Saturday, October 20, 2007

Via Craigslist, and probably not funny unless you live in the Lower Mainland:

"RCMP Taser The Shit Out of Crashed Plane

RCMP first responders have been seen tasering the shit out of the crashed plane in Richmond. Apparently handcuffs were not an option, and the plane did not respond to any questions posed to it."
My first post for Toronto's Akimblog. The "portrait-of-the-writer" is Akimbo's crop of a photograph of me ghost-hunting in Victoria, made by Mr. Tolagson, who coincidentally has a fancy new artist site up here.

In other news, I have the flu. Full-body chills, uncontrollable shivering, sweats, no appetite to speak of: the works.

Letter From Vancouver
by Christopher Brayshaw

Anyone tempted to claim that photography in Vancouver is a homogeneous, monolithic, or theory-driven practice will find their prejudice confounded in recent exhibitions by Roy Arden, Chris Gergley, and Evan Lee. All three photographers share a radical openness to their subjects, seemingly motivated by the belief that no subject, regardless of how abject or banal it might first seem, is beneath representation. The Vancouver Art Gallery’s Arden retrospective is a knockout, gathering photographs, videos, collages and sculpture from all phases of this local artist’s long career. Early works like Rupture, which joins black and white archival photographs of the violent suppression of a group of unemployed men with brilliant sky-blue monochromes, are juxtaposed with large format color photographs of the scruffy remains of nature - wild alders, blackberry bushes, urban thickets strewn with garbage and other evidence of transient human habitation - that frame what Arden calls “the landscape of the economy.” Images of plywood stacks, pulp mill dumps, and uprooted trees testify to the West Coast economy’s rapacious conversion of nature into capital, and the scars and traumas the process leaves behind.

Roy Arden, Development, 1993, chromogenic print

A more recent series of photographs depicts hydrangea blooms whose brilliant colors punctuate the city’s scruffy avenues, poking through chain link fences and up from the margins of unkempt yards. A picture like The Lower Mainland, with its seemingly off-kilter composition of decrepit planter boxes, cracked asphalt, and bagged-up yard debris, reveals a compositional subtlety reminiscent of Lee Friedlander, or, more accurately, Cezanne. Like Arden, both artists found beauty and significance in subjects other, less thoughtful viewers might have simply dismissed as beneath art.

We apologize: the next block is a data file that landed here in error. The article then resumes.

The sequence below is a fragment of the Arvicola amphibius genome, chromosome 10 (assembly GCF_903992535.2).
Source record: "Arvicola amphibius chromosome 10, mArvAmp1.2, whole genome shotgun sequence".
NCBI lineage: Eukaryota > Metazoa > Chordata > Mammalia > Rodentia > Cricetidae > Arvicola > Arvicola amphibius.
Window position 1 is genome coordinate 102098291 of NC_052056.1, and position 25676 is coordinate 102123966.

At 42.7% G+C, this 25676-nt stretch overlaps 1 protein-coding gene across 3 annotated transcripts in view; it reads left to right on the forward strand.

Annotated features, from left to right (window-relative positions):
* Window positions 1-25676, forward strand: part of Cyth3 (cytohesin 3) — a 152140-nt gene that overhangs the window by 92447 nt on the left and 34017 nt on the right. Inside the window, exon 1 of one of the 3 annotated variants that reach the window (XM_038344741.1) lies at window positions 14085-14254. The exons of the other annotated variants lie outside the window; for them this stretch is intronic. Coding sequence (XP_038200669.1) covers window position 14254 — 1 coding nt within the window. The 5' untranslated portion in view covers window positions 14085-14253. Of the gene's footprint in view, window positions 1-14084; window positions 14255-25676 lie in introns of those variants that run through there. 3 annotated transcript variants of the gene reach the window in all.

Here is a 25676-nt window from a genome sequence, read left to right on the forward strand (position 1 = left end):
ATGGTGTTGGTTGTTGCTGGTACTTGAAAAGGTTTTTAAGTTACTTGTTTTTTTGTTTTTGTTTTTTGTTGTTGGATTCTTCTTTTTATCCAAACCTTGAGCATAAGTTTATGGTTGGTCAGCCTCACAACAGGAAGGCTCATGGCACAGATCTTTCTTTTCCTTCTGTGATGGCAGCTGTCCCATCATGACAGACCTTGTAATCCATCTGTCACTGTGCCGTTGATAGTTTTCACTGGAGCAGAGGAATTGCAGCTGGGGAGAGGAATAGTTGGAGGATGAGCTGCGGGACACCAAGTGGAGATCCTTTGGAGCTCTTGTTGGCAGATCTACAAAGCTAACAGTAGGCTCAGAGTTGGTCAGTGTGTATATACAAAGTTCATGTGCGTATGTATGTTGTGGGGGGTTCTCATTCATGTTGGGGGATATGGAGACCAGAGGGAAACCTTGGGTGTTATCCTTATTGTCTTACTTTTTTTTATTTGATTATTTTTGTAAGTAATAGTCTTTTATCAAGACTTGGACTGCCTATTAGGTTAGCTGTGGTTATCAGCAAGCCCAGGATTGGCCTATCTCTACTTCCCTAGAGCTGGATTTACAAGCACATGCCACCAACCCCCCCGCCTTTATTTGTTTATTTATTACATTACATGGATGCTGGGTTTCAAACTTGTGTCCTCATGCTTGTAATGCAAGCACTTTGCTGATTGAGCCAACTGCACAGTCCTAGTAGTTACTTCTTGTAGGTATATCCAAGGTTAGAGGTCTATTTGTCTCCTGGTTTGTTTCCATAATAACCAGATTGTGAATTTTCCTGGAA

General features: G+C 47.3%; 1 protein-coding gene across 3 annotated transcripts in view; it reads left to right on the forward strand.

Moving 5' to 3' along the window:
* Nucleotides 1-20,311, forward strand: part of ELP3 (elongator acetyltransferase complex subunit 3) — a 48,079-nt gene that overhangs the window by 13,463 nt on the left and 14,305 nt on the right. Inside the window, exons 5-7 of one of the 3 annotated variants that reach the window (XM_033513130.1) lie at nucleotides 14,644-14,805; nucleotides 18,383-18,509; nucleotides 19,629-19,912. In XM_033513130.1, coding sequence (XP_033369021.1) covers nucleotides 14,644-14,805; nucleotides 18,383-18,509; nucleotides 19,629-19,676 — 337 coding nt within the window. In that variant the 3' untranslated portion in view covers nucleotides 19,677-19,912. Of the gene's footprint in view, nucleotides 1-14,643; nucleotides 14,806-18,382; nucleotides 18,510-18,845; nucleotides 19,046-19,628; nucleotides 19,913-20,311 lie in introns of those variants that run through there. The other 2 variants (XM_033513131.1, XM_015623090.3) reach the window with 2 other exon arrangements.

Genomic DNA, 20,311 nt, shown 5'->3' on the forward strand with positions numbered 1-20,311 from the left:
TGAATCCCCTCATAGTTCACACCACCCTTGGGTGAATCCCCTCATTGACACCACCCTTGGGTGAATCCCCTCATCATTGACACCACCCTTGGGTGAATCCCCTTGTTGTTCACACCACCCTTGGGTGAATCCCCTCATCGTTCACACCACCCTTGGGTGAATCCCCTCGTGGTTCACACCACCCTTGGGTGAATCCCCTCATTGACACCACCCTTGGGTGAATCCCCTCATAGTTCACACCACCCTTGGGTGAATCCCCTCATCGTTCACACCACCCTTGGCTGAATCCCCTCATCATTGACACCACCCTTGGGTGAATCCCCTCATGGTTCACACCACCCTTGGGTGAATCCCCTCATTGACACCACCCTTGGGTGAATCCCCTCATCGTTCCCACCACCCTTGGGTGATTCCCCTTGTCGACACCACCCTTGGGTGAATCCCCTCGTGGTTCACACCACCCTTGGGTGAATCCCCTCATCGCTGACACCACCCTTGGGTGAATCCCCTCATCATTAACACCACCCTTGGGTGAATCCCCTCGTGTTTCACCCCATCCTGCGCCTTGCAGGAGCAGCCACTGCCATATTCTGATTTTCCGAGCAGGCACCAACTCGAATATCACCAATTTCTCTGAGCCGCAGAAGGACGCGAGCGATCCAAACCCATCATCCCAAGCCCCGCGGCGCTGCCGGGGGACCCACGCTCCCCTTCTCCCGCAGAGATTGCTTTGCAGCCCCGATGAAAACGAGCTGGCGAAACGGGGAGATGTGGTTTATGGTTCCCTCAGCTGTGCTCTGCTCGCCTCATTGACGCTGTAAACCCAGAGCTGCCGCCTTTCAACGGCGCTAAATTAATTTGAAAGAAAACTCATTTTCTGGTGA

Downstairs at the VAG, Arden has curated a group show that contextualizes his own practice. Largely drawn from the Gallery’s permanent collection, it includes strong work from locals Liz Magor, Jerry Pethick, Scott McFarland and Mike Grill, as well as pieces by Ed Ruscha, Hans-Peter Feldmann, Andy Warhol, Robert Smithson, Dan Graham, Stephen Shore, Cy Twombly, and others. A mini retrospective of video projections by Arden’s Monte Clark Gallery stablemate Mark Lewis rounds out the rest of the second floor.

Chris Gergley, Copy Work, 2006

On display downtown at the Contemporary Art Gallery is Copy Work, a three-part exhibition by photographer Chris Gergley. In the largest, most successful part of this show, Gergley reproduces images he originally created for other contexts. These include a documentary photograph of a Christopher Williams piece at the CAG, the front cover of Ron Terada’s recent CAG catalog, a double-page spread which reproduces a Gergley picture from Douglas Coupland’s book Souvenir of Canada, a spread from a Vancouver Art Gallery annual report touting the Gallery’s recent acquisition of a Gergley photograph, magazine and private portrait commissions, and so on.